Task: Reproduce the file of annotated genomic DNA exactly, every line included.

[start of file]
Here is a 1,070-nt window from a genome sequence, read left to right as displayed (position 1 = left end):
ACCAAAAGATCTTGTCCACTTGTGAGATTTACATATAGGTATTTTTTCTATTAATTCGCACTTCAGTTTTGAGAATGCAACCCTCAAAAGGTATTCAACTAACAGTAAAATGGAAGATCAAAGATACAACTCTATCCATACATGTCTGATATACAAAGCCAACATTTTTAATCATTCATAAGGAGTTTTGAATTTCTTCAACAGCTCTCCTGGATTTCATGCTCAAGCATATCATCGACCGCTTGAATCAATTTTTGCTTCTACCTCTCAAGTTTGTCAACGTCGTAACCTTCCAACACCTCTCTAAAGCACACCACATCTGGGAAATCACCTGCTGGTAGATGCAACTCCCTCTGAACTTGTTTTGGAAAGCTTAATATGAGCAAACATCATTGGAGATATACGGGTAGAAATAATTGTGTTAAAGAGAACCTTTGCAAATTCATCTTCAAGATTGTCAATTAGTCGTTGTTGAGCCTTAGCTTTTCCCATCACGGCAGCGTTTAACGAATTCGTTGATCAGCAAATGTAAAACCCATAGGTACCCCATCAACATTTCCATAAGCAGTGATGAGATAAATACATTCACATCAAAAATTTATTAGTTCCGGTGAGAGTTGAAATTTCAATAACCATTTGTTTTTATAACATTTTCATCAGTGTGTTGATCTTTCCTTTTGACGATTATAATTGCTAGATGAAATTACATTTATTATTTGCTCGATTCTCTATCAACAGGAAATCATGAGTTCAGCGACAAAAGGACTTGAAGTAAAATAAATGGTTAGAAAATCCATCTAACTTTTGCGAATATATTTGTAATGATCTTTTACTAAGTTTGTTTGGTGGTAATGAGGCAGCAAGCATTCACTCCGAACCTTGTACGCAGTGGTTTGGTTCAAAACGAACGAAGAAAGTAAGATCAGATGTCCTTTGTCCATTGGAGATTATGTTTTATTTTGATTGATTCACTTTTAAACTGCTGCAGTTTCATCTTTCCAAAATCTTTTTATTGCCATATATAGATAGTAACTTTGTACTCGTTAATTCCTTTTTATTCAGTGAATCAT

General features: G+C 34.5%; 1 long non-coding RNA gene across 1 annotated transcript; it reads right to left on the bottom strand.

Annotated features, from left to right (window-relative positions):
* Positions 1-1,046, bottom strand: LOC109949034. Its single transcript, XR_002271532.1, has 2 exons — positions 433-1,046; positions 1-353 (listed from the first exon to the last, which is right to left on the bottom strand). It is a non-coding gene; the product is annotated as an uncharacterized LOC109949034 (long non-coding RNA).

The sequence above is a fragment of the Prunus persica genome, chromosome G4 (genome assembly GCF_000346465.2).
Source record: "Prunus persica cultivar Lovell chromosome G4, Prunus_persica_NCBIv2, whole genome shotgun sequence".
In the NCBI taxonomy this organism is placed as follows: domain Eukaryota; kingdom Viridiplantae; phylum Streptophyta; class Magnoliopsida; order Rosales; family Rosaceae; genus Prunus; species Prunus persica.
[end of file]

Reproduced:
Here is a 1,070-nt window from a genome sequence, read left to right as displayed (position 1 = left end):
ACCAAAAGATCTTGTCCACTTGTGAGATTTACATATAGGTATTTTTTCTATTAATTCGCACTTCAGTTTTGAGAATGCAACCCTCAAAAGGTATTCAACTAACAGTAAAATGGAAGATCAAAGATACAACTCTATCCATACATGTCTGATATACAAAGCCAACATTTTTAATCATTCATAAGGAGTTTTGAATTTCTTCAACAGCTCTCCTGGATTTCATGCTCAAGCATATCATCGACCGCTTGAATCAATTTTTGCTTCTACCTCTCAAGTTTGTCAACGTCGTAACCTTCCAACACCTCTCTAAAGCACACCACATCTGGGAAATCACCTGCTGGTAGATGCAACTCCCTCTGAACTTGTTTTGGAAAGCTTAATATGAGCAAACATCATTGGAGATATACGGGTAGAAATAATTGTGTTAAAGAGAACCTTTGCAAATTCATCTTCAAGATTGTCAATTAGTCGTTGTTGAGCCTTAGCTTTTCCCATCACGGCAGCGTTTAACGAATTCGTTGATCAGCAAATGTAAAACCCATAGGTACCCCATCAACATTTCCATAAGCAGTGATGAGATAAATACATTCACATCAAAAATTTATTAGTTCCGGTGAGAGTTGAAATTTCAATAACCATTTGTTTTTATAACATTTTCATCAGTGTGTTGATCTTTCCTTTTGACGATTATAATTGCTAGATGAAATTACATTTATTATTTGCTCGATTCTCTATCAACAGGAAATCATGAGTTCAGCGACAAAAGGACTTGAAGTAAAATAAATGGTTAGAAAATCCATCTAACTTTTGCGAATATATTTGTAATGATCTTTTACTAAGTTTGTTTGGTGGTAATGAGGCAGCAAGCATTCACTCCGAACCTTGTACGCAGTGGTTTGGTTCAAAACGAACGAAGAAAGTAAGATCAGATGTCCTTTGTCCATTGGAGATTATGTTTTATTTTGATTGATTCACTTTTAAACTGCTGCAGTTTCATCTTTCCAAAATCTTTTTATTGCCATATATAGATAGTAACTTTGTACTCGTTAATTCCTTTTTATTCAGTGAATCAT

General features: G+C 34.5%; 1 long non-coding RNA gene across 1 annotated transcript; it reads right to left on the bottom strand.

Annotated features, from left to right (window-relative positions):
* Positions 1-1,046, bottom strand: LOC109949034. Its single transcript, XR_002271532.1, has 2 exons — positions 433-1,046; positions 1-353 (listed from the first exon to the last, which is right to left on the bottom strand). It is a non-coding gene; the product is annotated as an uncharacterized LOC109949034 (long non-coding RNA).

The sequence above is a fragment of the Prunus persica genome, chromosome G4 (genome assembly GCF_000346465.2).
Source record: "Prunus persica cultivar Lovell chromosome G4, Prunus_persica_NCBIv2, whole genome shotgun sequence".
In the NCBI taxonomy this organism is placed as follows: domain Eukaryota; kingdom Viridiplantae; phylum Streptophyta; class Magnoliopsida; order Rosales; family Rosaceae; genus Prunus; species Prunus persica.